“… It is now beholden on ASIO to reveal what has changed that Manokalo is no longer a risk, or was their assessment wrong 18 months ago. … Manokalo and her son have been detained for 18 months for nothing. It has been heart-breaking for her; it has been heart-breaking watching her struggling to cope with the injustice inflicted on her and her son.

“ASIO’s reversal has thrown more doubt on the validity of assessments of all the ASIO negative assessments. This is exactly what happened when things got too hot for ASIO in 2006. That year ASIO suddenly reversed its assessment of Mohammed Faisal who had been detained on Nauru for five years.

“There now needs to be an independent assessment of ASIO and its procedures to make these reviews in the first place. The government needs to move urgently to establish equal rights for refugees to review ASIO assessments.”

Crushing the vulnerable

A BBC journalist recently asked a Syrian woman who has been forced to flee with her children how she felt about having been forced to work as a prostitute in Jordan. She replied: “How would you feel about your child having no food or water? When you answer my question I will answer yours.”

Many asylum seekers have found themselves in situations more appalling than most Australians are ever likely to face. Nevertheless, both the government and the opposition continue to treat them as criminals, and to frame immigration policies as instruments of punishment for asylum seekers who arrive without notice and without immigration documents.

The Liberal/National coalition has now confirmed its position of “turning the boats back”, a policy whose effect has been described as equivalent to piracy, and has also said that if the coalition was elected to government in September, ASIO’s findings would no longer be subject to review.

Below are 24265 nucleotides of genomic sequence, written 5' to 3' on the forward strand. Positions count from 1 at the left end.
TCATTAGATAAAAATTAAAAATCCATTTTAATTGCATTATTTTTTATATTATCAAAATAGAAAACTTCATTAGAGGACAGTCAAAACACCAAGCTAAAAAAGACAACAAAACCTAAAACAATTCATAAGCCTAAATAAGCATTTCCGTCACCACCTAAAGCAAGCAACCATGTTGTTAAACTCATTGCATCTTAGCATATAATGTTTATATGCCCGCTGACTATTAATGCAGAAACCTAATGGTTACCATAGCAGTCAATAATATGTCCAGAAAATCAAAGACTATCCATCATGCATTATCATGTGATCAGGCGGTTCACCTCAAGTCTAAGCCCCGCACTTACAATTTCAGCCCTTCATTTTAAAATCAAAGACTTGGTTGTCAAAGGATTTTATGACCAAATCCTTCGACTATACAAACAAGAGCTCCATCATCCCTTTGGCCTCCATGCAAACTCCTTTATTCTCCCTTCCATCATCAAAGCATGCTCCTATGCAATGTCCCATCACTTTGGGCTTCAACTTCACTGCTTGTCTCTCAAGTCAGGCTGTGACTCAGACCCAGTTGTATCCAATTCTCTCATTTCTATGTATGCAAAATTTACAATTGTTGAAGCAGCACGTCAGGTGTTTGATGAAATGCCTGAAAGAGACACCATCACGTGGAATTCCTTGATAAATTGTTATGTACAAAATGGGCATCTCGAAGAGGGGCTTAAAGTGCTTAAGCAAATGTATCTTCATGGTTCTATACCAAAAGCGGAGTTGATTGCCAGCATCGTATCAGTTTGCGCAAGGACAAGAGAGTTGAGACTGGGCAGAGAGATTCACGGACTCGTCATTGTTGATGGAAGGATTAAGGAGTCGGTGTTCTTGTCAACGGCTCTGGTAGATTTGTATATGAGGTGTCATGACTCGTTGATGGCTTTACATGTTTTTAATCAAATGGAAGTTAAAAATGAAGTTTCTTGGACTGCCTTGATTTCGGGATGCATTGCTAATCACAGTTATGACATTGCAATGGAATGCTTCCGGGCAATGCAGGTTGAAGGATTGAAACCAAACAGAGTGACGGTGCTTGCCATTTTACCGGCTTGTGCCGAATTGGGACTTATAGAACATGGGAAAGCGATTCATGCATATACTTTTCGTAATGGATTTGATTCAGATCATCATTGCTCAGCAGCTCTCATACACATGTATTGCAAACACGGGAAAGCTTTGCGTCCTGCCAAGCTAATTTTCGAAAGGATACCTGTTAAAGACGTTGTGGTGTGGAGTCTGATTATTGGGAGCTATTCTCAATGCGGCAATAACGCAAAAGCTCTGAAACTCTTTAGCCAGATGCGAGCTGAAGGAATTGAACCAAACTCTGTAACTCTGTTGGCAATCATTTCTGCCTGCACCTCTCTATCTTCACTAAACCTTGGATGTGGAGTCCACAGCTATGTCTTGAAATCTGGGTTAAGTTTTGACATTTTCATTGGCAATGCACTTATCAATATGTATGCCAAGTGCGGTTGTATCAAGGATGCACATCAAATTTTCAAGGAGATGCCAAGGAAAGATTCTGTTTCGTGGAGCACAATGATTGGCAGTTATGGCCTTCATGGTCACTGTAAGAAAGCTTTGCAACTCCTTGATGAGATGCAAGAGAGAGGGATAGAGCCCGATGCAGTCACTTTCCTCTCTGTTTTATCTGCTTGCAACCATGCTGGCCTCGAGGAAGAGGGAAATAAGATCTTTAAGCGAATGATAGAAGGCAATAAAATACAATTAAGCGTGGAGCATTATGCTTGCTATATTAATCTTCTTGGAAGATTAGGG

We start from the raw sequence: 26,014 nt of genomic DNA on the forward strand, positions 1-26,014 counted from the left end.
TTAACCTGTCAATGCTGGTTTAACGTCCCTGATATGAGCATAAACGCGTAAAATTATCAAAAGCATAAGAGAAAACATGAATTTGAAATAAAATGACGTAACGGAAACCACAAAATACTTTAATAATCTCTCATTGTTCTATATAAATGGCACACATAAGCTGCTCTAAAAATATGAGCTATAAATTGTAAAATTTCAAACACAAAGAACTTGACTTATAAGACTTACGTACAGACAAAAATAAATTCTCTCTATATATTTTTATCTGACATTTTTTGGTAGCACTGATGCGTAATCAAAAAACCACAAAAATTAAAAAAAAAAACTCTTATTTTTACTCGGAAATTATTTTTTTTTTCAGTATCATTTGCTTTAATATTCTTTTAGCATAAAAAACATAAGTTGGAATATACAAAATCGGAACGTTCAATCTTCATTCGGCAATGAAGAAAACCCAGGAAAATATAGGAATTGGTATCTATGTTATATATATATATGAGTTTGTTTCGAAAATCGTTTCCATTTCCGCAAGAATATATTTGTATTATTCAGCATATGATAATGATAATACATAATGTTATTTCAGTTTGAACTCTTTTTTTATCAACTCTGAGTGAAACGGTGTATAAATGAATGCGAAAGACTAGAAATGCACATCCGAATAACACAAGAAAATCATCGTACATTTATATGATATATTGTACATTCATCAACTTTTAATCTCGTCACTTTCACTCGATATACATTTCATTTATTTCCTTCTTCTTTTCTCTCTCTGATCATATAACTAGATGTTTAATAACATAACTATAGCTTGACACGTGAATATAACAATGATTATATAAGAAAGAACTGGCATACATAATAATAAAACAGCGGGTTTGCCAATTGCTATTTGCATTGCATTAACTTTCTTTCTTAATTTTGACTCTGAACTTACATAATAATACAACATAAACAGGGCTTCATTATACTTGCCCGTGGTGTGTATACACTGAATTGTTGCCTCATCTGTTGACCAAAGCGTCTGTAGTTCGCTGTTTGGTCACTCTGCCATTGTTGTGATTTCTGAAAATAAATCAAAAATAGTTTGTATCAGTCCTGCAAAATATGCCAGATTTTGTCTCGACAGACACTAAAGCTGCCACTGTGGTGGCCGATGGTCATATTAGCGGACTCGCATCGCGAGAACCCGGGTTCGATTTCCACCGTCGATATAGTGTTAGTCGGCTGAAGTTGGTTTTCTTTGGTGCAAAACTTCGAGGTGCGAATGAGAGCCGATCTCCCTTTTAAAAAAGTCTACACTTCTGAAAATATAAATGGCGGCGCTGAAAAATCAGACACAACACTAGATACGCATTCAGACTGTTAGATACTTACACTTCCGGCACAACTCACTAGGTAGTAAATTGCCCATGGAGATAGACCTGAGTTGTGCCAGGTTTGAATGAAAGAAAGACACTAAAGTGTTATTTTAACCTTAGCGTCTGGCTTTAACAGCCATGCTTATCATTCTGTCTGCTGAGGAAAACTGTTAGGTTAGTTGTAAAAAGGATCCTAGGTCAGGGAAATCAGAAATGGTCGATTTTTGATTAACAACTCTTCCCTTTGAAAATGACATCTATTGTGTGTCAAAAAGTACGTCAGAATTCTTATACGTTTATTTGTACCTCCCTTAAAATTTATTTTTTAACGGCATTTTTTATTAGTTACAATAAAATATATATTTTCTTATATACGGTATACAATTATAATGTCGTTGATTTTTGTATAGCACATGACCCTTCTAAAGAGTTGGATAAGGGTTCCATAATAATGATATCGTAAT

The government’s policy of forbidding “no advantage” detainees from working is a violation of the UN Human Rights Convention, framed by former Labor Party leader Herbert “Doc” Evatt. However, the coalition has now indicated it would introduce an even more vindictive policy under which “no advantage” detainees would have to work in order to gain the pitifully small government allowance.

The effect of the government’s no-advantage policy is to create a social class, currently numbering about 100 people, who are forced to live in extreme poverty. However, the effect of the coalition’s policy would be to impose a system of slavery on those people.

That terrible prospect is a logical outcome of the Liberals’ ideological commitment to minimise workers’ wages in order to maximise the profits of their employers. On past performance the Labor government is also likely to adopt this policy, as it has with regard to other conservative policies so often in the recent past.

People are seeking asylum here and elsewhere because of terrible overseas wars or oppressions, in many of which Australia is either directly involved or at least has a vested interest. Yet the attitude of both parties is to punish the asylum seekers for having dared to seek asylum here, in order to discourage others from doing so.

Where is the end to this mad competition between the major parties? Hopefully, the September poll will result in the election of left and progressive candidates, and their influence combined with public pressure will at last result in the introduction of more humane asylum seeker policies.

They’d better, because the current policies are beginning to carry the unmistakable whiff of neo-fascism.   

Next article – Stop the income management trials!